The best part about the assignment for Davis was exposure to the source selection process. “I had zero experience doing source selections,” he said. “It was intimidating because I was told they are a big deal with opportunities for contractors to protest.” He got through this critical phase of the pre-award procurement process, ending up with a contract that represented the best value. “It was good to get the first one out of the way,” he added. “Now, I am not intimidated, and I am more comfortable awarding contracts.”

The process is extensive, starting with a requirements package from the installation that describes the number of dining facilities needed, statistics on food consumption and the volume of people the facilities support. “We build a solicitation that details the requirements and location, outlines instructions for vendors to submit proposals, and describes how they will be evaluated,” Davis said. After vendors submit proposals, he involves small business, legal and technical specialty teams to evaluate them, drawing down the contenders to the lowest price, technically acceptable proposals. Then he prepares and presents his rationale during the source selection process to determine the winner, conducts negotiations and builds the contract. “So far, the source selection authority has not disagreed with any of my recommendations,” Davis said.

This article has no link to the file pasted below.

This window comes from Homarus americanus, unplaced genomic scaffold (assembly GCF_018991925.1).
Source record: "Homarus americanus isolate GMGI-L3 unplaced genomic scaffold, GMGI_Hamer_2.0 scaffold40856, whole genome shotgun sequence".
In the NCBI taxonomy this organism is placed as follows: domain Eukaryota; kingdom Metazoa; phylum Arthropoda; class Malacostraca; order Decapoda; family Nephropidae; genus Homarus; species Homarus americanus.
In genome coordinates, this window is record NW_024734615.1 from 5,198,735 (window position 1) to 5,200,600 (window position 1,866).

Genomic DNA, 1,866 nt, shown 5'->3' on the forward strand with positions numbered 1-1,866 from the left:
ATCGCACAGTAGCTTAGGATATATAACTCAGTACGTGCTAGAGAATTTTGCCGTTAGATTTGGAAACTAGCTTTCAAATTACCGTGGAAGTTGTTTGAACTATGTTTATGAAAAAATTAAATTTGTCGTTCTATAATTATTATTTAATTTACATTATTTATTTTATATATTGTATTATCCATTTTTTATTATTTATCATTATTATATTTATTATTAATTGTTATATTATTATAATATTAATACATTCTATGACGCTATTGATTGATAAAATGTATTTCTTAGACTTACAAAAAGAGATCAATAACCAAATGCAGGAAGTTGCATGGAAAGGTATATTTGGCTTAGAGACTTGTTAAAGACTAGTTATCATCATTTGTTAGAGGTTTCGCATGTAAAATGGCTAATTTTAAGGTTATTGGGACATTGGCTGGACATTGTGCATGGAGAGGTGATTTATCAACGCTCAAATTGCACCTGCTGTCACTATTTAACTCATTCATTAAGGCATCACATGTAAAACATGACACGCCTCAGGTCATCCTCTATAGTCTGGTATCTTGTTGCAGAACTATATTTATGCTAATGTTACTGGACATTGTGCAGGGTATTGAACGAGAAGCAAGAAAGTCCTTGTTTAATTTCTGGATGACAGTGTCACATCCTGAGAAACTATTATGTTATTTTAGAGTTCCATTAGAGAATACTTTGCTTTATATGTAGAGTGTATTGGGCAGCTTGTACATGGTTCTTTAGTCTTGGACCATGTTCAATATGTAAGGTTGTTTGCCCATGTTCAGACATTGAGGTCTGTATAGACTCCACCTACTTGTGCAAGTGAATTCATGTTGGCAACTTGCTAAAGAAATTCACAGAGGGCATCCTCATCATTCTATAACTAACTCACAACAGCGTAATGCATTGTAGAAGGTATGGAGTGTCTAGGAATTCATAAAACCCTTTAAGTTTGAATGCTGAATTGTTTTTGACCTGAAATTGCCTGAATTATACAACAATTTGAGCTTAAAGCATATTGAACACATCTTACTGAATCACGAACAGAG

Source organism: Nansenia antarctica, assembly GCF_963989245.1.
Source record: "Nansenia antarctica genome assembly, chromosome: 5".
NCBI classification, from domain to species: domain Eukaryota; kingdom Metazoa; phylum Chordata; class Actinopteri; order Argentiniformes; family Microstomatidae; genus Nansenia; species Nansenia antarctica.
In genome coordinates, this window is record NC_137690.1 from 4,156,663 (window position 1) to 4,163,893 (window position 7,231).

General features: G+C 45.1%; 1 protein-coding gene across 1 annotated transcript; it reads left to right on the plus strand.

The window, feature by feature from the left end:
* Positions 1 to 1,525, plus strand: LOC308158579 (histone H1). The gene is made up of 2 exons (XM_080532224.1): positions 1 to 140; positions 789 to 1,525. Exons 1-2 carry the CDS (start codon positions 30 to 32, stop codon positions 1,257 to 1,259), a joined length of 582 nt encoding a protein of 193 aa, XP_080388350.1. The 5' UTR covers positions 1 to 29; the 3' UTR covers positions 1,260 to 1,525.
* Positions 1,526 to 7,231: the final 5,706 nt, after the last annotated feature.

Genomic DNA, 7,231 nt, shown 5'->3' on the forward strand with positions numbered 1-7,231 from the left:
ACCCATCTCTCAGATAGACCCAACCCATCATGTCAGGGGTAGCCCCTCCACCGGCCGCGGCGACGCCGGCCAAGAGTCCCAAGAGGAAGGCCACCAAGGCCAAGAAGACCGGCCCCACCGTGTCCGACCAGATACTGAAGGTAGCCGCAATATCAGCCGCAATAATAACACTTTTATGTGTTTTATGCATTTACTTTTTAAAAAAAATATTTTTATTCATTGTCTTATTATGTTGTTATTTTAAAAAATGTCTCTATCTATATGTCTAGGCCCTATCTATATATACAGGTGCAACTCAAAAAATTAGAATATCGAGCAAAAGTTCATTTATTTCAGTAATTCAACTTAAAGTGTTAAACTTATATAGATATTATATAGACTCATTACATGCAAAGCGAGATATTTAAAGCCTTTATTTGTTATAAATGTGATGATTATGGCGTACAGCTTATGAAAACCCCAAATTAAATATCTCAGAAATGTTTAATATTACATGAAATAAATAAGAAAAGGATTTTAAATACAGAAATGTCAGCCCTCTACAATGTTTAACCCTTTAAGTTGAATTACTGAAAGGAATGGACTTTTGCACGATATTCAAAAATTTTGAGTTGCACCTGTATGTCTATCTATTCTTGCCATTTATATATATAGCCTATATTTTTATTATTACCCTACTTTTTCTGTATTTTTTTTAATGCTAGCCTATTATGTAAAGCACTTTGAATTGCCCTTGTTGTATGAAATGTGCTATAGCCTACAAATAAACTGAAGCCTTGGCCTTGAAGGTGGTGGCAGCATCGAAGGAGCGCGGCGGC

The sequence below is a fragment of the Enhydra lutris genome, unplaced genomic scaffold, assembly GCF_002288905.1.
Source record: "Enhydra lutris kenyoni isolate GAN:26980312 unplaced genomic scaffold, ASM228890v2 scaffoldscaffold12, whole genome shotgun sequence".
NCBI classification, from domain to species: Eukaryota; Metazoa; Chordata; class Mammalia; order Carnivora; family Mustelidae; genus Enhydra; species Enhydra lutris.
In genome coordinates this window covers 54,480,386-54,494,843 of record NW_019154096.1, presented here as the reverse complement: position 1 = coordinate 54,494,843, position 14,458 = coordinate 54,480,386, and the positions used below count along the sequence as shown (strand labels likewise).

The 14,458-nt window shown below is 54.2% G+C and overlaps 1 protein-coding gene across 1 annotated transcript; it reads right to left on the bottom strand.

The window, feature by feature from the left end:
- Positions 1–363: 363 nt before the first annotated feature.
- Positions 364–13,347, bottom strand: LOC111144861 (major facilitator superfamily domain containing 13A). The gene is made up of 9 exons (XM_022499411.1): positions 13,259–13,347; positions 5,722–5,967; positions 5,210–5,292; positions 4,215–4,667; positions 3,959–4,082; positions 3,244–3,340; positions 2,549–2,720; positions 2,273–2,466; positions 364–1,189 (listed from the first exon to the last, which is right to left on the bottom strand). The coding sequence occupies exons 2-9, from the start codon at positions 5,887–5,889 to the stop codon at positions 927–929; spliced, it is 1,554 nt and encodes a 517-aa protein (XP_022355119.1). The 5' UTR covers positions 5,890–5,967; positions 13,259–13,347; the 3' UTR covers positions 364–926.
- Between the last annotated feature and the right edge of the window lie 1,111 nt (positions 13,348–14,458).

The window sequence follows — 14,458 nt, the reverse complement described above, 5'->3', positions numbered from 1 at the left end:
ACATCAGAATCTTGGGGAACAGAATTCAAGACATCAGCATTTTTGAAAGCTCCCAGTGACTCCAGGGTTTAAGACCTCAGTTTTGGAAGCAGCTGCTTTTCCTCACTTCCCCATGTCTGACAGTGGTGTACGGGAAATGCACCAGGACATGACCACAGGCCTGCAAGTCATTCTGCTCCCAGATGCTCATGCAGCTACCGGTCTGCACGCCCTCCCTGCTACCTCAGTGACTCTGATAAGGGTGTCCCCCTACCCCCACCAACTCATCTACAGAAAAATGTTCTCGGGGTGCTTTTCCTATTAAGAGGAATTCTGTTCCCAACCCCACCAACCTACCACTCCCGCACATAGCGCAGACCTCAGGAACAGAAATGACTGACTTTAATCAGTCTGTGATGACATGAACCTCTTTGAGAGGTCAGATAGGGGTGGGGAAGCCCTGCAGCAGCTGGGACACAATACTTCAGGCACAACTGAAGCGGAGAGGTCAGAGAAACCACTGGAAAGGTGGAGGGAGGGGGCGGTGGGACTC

VITAL SERVICES: Davis at the MICC-Installation Readiness Center in San Antonio, Texas, where he is part of a team that provides contracting support for Army dining facility food services. (Photo by Ryan L. Mattox, Mission and Installation Contracting Command Public Affairs)